Basic Dos and Don'ts to Jumpstart Your Email Marketing

Email marketing is a powerful tool in your digital marketing arsenal. According to Hubspot, 59% of marketers say email is their biggest source of ROI. And with 99% of consumers checking their email every day, email marketing is an opportunity to connect with your guests that your hotel cannot afford to miss out on.

Interested but not sure where to begin? Jumpstart your email marketing with this beginner guide on what basic actions to take and what common mistakes to avoid.

Building an Email Marketing List

Do have a sign-up on your website.

Ideally, you should implement sign-up opportunities across multiple parts of your website. A simple call to action button in your footer will make signing up accessible to guests on every page of your site. You can also create a landing page specifically devoted to email sign-ups that can then be pulled up on computers or tablets at your hotel.

Do segment your list from the beginning.

List segmentation is a powerful tool that helps you customize your email marketing to recipients who are most likely to engage with it. For hotels, you can segment your list into categories like business travelers or leisure travelers, meetings planners or wedding planners, and families or individuals. To learn how to segment effectively, check out our guide on optimizing your list.

Don’t buy a list.

Buying a subscriber list is illegal. Not only is it illegal, but most email marketing providers (MailChimp, Constant Contact, etc.) will ban you from sending campaigns if they get multiple reports from subscribers that they never signed up for your emails.

Don’t add recipients to your list without explicit opt-in/consent.

Especially in light of stricter online privacy laws, you want to be as transparent as possible when asking people to sign up for your email list. Make sure your sign-up is GDPR (General Data Protection Regulation) compliant. Do not have a ‘sign up for our newsletter’ box already checked on other unrelated forms.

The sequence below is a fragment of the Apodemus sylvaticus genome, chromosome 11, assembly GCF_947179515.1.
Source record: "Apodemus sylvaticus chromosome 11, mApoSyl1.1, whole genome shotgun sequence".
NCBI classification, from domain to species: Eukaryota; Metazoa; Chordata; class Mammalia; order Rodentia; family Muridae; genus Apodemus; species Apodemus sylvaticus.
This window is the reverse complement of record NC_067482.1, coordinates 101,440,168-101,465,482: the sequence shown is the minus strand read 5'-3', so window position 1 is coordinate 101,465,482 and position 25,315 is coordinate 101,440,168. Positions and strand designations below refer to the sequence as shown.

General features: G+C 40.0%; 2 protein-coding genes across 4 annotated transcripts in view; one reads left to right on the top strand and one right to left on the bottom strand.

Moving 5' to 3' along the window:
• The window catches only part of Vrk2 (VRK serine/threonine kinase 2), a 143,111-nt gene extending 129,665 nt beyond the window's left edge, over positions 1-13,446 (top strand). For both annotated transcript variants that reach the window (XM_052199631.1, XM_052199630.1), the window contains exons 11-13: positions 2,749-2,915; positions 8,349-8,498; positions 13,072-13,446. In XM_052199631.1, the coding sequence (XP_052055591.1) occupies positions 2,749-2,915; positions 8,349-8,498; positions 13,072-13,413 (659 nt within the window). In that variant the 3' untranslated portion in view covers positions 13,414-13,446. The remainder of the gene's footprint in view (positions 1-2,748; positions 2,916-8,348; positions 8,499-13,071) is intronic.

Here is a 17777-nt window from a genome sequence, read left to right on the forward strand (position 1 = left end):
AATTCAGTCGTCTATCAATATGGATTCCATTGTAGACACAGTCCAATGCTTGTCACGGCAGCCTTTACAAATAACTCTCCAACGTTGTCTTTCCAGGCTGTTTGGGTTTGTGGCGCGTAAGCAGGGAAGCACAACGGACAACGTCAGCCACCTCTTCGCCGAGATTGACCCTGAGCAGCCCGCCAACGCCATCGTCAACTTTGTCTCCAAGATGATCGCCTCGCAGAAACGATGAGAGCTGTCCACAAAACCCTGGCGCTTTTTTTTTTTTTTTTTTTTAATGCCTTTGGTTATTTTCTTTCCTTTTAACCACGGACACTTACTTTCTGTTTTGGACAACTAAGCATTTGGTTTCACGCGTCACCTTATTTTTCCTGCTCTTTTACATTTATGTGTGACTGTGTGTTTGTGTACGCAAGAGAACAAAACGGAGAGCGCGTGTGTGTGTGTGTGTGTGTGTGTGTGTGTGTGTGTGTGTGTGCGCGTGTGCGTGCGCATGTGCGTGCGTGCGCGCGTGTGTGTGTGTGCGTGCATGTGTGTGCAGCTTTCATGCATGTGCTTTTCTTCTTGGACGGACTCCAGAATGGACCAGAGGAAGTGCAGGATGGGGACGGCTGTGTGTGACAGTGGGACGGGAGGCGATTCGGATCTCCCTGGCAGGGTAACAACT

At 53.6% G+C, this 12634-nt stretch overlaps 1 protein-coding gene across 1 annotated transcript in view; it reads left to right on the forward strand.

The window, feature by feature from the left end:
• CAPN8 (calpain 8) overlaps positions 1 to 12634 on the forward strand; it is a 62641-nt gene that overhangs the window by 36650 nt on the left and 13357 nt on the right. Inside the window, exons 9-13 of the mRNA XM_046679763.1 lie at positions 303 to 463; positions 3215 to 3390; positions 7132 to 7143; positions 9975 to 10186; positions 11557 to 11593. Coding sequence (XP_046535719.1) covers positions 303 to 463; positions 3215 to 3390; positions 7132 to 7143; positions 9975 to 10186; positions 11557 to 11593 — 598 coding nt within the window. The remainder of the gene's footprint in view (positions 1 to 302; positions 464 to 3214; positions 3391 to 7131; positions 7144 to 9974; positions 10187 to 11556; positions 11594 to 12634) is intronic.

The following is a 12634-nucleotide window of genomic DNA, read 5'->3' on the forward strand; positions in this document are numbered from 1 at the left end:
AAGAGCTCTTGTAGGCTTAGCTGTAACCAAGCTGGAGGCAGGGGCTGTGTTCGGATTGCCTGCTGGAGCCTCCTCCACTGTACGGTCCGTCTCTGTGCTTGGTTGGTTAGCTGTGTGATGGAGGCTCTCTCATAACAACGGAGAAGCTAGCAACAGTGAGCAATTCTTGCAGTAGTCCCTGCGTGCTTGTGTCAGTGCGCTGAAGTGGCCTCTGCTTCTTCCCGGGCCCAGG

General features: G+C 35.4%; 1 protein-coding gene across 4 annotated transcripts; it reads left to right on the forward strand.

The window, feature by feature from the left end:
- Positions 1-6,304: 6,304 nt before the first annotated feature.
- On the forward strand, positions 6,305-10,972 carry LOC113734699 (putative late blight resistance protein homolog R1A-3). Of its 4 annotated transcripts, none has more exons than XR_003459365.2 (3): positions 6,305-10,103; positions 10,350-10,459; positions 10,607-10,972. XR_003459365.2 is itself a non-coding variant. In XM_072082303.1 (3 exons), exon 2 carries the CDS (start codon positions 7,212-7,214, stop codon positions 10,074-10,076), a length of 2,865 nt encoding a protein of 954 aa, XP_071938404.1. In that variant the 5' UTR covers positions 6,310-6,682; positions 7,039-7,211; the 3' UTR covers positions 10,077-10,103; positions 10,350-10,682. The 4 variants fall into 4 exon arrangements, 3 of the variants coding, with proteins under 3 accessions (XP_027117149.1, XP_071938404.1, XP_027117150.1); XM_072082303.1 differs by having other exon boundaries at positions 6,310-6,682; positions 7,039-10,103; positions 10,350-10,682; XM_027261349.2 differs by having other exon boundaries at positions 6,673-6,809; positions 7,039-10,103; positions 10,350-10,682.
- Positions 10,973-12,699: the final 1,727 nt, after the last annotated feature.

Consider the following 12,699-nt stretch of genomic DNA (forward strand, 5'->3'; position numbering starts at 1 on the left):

Email Marketing Template

Do design a template conducive to your brand.

When designing your template, make sure you are using the same fonts, colors, and logos used in your other digital materials. Sometimes specific fonts are not always available in some email clients, so make sure you have generic back-up fonts like sans-serif or serif to use just in case.

Do optimize your design for mobile and different email clients.

Emails look different if you open them in Gmail versus Outlook. These are different email clients, and therefore why emails render differently. Most email marketing providers (MailChimp, Constant Contact, etc.) will allow you to test how your email will look in these different clients. Always test your design in popular clients before sending.

In addition, make sure you are designing with mobile in mind! According to the Hubspot article we mentioned earlier, mobile opens accounted for 46 percent of all email opens. Again, most email marketing providers will allow you to test this before sending.

Don’t rely on an all-image email.

While most email clients will load all-image emails fine, some older email clients and even personal email settings may prevent or distort the images in your email. Include an all-text email with the important headlines, information, and links in your email just in case.

Don’t make your email list opt-out hard to find.

By law, you are required to have an opt-out option in every marketing email you send. For best practices, make sure this is easy to find and complete. One-click unsubscribes are ideal. While you may be sad to see a subscriber go, making the opt-out experience difficult will just make (now former) subscribers angry and hurt their relationship with your brand overall.

Email Marketing Copy Best Practices

Do tailor your voice to the medium of email marketing.